Britain's Prime Minister Boris Johnson speaks during a Prime Minister's Questions session in Parliament in London, Britain Feb 5, 2020. (Photo: Agencies)
Johnson urges all countries to follow UK's lead and set long-term goals
The car industry has attacked the British government's move to bring forward a ban on the sale of new petrol, diesel and hybrid cars to 2035, saying it is too soon.
The change comes after experts said 2040 would be too late if the United Kingdom wants to achieve its target of emitting virtually zero carbon by 2050. The policy will now come into effect five years earlier and includes hybrid vehicles, but motoring organizations said the UK was unprepared for electric alternatives by 2035.
British Prime Minister Boris Johnson announced the move while launching the key COP26 UN climate talks that will take place in November in Glasgow, in a speech setting out Britain as a leader on tackling climate change.
The Society of Motor Manufacturers and Traders told the Guardian the change risked undermining sales of hybrid cars, and the government needed to come up with a sustainable plan.
The SMMT chief executive, Mike Hawes, said: "Manufacturers are fully invested in a zero emissions future, with some 60 plug-in models now on the market and 34 more coming in 2020.
"However, with current demand for this still expensive technology still just a fraction of sales, it's clear that accelerating an already very challenging ambition will take more than industry investment. A date without a plan will merely destroy value today."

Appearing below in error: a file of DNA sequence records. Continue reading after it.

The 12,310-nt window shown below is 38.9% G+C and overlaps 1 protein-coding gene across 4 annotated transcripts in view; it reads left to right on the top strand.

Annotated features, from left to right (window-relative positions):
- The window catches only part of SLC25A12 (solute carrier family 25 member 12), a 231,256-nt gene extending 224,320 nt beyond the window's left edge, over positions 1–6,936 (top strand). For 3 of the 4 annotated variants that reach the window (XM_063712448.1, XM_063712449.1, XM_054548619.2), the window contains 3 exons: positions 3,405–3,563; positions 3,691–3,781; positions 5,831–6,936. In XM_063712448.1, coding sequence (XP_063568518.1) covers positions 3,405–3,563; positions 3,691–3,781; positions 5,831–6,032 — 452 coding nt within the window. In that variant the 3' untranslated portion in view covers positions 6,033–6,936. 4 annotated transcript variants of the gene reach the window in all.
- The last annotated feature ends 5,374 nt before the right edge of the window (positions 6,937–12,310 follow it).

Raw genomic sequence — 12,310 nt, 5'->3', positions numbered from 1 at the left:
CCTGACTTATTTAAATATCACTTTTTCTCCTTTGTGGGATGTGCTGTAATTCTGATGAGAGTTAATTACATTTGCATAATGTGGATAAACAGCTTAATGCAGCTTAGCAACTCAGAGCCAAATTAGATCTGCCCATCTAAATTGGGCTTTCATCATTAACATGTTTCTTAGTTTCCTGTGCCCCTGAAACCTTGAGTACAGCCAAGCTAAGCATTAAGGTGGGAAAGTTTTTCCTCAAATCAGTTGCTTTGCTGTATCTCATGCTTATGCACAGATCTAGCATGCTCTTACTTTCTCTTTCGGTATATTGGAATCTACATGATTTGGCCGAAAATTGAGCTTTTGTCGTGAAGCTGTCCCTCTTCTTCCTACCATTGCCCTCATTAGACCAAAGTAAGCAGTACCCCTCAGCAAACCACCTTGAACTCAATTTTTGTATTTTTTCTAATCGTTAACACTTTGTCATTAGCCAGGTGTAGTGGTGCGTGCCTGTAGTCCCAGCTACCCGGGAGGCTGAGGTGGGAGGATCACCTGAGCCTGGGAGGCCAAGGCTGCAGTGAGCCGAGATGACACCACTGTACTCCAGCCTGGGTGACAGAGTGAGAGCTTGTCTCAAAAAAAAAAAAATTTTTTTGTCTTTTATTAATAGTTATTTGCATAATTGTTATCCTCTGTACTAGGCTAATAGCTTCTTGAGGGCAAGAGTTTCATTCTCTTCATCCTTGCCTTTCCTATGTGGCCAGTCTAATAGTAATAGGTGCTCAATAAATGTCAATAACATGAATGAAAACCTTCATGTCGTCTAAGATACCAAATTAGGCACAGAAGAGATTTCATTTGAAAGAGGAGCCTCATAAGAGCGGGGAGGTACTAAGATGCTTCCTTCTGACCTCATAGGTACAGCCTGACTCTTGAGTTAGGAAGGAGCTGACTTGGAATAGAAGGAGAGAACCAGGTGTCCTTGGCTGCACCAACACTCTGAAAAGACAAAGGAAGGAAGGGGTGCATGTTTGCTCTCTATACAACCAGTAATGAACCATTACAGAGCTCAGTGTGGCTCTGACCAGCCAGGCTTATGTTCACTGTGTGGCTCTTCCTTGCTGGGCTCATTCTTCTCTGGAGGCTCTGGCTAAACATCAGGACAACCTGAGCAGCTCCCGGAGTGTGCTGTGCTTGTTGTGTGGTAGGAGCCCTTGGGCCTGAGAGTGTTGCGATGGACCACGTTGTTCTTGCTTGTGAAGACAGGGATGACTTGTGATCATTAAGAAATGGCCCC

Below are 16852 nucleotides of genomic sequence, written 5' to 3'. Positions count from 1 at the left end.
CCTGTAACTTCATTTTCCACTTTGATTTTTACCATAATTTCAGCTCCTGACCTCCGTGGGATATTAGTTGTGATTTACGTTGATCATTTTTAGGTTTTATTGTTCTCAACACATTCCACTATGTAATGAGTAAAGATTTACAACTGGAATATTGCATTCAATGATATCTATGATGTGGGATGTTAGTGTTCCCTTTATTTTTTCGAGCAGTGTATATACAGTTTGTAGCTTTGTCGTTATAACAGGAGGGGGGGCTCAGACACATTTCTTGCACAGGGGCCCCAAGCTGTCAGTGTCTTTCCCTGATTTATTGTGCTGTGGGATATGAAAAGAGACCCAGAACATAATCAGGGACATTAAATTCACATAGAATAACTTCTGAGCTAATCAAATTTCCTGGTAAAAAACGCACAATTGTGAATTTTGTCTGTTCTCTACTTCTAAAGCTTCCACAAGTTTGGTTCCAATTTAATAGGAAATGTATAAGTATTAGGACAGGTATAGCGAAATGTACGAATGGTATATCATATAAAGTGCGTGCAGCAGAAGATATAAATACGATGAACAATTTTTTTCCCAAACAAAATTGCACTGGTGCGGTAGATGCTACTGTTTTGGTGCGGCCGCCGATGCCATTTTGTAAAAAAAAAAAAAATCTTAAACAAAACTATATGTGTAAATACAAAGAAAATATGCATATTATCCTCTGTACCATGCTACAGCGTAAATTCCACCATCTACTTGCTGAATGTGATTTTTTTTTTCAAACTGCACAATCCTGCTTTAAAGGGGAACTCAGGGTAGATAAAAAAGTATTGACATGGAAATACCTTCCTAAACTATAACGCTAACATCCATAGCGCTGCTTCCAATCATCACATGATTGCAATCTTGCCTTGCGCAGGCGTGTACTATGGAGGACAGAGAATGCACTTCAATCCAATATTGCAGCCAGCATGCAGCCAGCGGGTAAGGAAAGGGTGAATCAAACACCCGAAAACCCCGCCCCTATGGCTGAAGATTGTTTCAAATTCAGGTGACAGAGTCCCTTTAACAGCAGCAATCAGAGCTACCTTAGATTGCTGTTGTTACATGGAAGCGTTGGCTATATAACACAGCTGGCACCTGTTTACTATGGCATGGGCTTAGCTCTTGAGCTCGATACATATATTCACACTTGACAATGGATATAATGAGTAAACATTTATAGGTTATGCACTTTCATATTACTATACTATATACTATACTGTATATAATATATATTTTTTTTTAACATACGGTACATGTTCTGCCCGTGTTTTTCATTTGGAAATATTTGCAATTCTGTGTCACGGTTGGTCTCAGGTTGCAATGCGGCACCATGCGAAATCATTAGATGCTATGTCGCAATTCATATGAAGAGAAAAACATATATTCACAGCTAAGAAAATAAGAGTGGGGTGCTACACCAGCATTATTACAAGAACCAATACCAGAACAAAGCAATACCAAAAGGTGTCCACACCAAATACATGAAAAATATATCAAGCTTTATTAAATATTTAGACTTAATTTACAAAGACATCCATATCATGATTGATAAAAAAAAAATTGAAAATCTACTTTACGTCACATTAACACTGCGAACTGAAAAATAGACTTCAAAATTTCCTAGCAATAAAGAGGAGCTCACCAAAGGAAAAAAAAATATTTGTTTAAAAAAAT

The Automobile Association president, Edmund King, said in a statement: "Drivers support measures to clean up air quality and reduce CO2 emissions but these stretched targets are incredibly challenging. We must question whether we will have a sufficient supply of a full cross-section of zero emissions vehicles in less than 15 years." He added that extending a ban to hybrids could be a "backward step that could backfire by encouraging drivers to hold on to older more polluting vehicles for longer."
Johnson urged other countries to follow the UK's lead and set long-term goals in 2020 to reach net zero emissions in his speech at the Science Museum in London on Tuesday.
He said: "We were the first to industrialize, so we have a responsibility to lead the way. We have to deal with out CO2 emissions and that is why the UK is calling for us to get to net zero as soon as possible – for every country to announce credible targets to get there. That is what we want in Glasgow."
Hours before his speech, Claire O'Neill, the UK's former clean growth minister, who was sacked as COP26 president on Friday evening, made a blistering personal attack on Johnson accusing him of failing to understand the importance of the summit.
"We have seen a huge lack of engagement and leadership," she told the BBC of Johnson's attitude towards COP26. "He also admitted to me that he doesn't really understand it," she said, adding that "others around him do". In an explosive letter addressed to the prime minister and published widely, O'Neill said preparations for the summit she was in charge of were "miles off track" and accused Johnson of not giving the summit the attention and resources it needed.